A little late but maybe I can help you.
The Spoiler Elevator Computer is based on, in total, four CPUs. Two 80186 and two 8086. Airbus computer in general, or at least in case of FBW computer, are based on a redundant architecture. They consist of a command and monitoring channel. As the name implies, the COM channel processes flight control laws and does servo control. The MON channel processes flight control laws, but there is no servo control, instead it monitors the position of the surfaces, namely spoilers plus in case of ELAC fail the THS and elevators.
Now some details:
COM and MON are physically separated in the computer housing. In the center of the LRU are four slots where a PSU modul can be fittet. Two of them are used. One PSU modul for COM and one for MON. The slots separate the COM and MON Boards. COM consists of three boards: Main CPU 80186, Servo CPU 8086 and a Servo/IO board. MON the same but without Servo/IO. The CPU Boards are identical, there is no difference between COM and MON. Software for the Main CPU is stored in an OBRM (128 KByte), Airbus terminology for a ROM Module. When you saw outside pictures of the SEC: the OBRMs are the labeled cartridges. They are directly connected to the Main CPU board. Software for the 8086 is stored on two socketed ROMs (64KByte together) on the board. Servo and Main communicate via a dual port ram. Servo jacks or rather servo valves, related LVDTs and so on are connected via relays located on Servo CPU and Servo I/O. For THS and elevator, COM and MON relays are in series. For spoilers relays are located on Servo IO (if I remember correctly) and controlled by MON. Relays can be controlled by the CPUs or the Engage Logic. The engage logic is a set of PLDs with basic logics implemented, taking over even when all CPUs aren't working. For example, the Main CPU is monitored by a watchdog timer. It has to be periodically resetted, or it will trigger the engage logic, which in turn will switch the relays. I think even the SEC push button on the overhead panel is connected to the engage logic and the small light which will illuminate in case of failure.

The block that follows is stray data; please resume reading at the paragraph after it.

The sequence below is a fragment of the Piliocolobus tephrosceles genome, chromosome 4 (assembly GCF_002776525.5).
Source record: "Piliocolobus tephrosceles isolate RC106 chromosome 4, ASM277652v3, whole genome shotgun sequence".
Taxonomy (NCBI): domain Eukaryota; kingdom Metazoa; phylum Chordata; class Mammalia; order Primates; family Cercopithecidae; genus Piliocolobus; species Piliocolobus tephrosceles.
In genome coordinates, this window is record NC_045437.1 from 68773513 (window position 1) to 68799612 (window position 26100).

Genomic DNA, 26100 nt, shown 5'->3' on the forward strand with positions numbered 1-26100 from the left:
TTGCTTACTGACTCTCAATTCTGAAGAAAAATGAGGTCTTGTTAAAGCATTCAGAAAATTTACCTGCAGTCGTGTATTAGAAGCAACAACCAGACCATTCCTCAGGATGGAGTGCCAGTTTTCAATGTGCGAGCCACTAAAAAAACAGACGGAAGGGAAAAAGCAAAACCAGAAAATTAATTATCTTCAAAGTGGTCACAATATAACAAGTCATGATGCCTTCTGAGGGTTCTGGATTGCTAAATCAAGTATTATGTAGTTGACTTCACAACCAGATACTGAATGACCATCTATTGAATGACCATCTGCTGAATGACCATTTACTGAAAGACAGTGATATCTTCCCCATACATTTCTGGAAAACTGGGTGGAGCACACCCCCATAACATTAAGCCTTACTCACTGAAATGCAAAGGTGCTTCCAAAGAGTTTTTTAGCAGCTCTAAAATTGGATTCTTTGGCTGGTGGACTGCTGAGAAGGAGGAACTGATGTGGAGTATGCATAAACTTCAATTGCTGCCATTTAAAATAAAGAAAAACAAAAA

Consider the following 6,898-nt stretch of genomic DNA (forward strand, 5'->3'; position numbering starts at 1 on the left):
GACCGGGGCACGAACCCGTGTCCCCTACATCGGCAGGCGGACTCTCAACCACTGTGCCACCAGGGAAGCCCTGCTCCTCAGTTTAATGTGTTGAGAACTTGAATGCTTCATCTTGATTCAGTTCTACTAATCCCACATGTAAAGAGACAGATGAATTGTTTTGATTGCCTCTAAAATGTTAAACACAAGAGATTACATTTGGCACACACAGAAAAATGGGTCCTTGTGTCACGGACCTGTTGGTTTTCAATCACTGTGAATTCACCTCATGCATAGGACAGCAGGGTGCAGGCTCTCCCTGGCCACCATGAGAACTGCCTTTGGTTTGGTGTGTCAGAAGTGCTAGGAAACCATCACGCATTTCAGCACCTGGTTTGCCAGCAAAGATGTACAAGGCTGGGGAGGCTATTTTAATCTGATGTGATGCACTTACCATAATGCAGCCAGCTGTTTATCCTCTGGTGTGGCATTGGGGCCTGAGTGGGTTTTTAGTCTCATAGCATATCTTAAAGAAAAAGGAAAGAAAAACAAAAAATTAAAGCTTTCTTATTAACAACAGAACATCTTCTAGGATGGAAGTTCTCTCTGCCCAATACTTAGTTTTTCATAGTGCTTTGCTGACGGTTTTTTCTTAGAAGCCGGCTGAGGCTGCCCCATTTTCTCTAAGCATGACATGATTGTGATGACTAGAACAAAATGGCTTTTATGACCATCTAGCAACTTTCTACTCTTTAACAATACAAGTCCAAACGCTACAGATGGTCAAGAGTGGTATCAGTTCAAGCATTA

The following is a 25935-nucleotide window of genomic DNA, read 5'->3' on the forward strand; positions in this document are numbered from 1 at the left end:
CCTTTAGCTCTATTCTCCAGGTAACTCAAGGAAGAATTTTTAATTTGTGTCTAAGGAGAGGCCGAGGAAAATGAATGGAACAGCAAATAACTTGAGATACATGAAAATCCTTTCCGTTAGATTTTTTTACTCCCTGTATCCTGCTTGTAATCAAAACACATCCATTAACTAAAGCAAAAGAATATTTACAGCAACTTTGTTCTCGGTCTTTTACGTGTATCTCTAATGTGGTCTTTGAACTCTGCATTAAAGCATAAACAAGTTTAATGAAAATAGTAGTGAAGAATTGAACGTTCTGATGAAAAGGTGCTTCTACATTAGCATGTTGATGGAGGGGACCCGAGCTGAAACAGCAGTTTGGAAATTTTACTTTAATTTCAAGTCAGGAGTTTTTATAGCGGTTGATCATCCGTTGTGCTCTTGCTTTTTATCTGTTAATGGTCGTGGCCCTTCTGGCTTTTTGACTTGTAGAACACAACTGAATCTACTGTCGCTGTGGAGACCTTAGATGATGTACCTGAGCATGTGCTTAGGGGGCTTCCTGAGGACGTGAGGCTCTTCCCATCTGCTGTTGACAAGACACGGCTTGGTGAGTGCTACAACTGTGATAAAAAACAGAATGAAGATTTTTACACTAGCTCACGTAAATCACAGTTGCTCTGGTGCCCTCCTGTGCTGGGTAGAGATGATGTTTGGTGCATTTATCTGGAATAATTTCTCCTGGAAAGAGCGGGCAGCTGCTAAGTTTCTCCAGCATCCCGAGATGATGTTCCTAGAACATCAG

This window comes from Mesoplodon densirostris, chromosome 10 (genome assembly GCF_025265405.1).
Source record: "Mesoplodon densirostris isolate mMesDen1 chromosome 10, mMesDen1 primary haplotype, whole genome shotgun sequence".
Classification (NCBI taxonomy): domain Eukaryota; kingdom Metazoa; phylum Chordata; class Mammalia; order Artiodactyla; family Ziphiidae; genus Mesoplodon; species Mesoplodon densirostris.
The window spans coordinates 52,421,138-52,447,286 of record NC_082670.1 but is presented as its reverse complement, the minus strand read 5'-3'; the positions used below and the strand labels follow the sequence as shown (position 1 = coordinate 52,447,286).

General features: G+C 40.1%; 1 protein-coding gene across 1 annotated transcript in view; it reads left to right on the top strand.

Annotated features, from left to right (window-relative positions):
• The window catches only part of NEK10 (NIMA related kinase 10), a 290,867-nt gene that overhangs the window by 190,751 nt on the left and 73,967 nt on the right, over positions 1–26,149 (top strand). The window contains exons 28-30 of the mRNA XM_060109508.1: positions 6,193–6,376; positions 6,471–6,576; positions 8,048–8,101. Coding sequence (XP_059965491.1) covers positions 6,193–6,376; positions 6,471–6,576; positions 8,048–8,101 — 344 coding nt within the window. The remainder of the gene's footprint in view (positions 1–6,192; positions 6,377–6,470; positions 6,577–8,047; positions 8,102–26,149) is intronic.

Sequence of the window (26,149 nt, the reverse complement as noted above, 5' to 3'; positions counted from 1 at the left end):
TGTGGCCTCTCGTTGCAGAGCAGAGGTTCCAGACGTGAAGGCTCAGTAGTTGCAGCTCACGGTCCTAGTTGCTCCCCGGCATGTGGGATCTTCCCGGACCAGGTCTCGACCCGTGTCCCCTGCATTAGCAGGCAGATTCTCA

Arinc429 output is partly done by the CPUs, they generate four bytes with data and label included by software, and then push it into a PLD byte after byte, which then does parity and parallel to serial conversion plus arinc adaption (RZ Coding).
One transmission PLD is fitted on Main and one on Servo. Main sends data to the FCDC and Servo should process the output to the opossite channel (Arinc429 Cross Talk Bus).
Arinc input is managed by one set of PLDs on the Main CPU board. They validate the data and load it into a dual port ram. Not the same dual port ram as mentioned above for main-servo communication! The "hardware driver" software on Main loads byte after byte from the dual port ram into its own ram and does final depacking. (mostly just a few bit shifts in case of air data and so on and shifts plus masking in case of discrete words where each bit represents a state)
For discrete IO adaption circuits are used (changing voltage levels) and then inputs are multiplexed on the 16th bit of the x86 data bus. Output the same just the other way around.
All servo related hardware is located on the Servo CPU and Servo IO board. LVDT and RVDT signals are demodulated in hardware and then read in by the 8086 via a "diy" integrating ADC.
Analog input from potentiometers like sidestick, thrust lever and speedbrake lever are processed by the 80186. They are multiplexed onto a single ADC.
On the Servo IO board op amps for driving and regulating the current commanded by the 8086 through the servo valves are used. A set of four dual DACs drive the op amps.
Momentary current of each servo output can be read back, also by the 8086, to verify correct operation of the analog servo current control.
Maybe I forgot something but for the beginning, that should by much information. Basically the SEC is "just" a big discrete build MCU, or let's say two MCUs (COM and MON).
Hope I could help...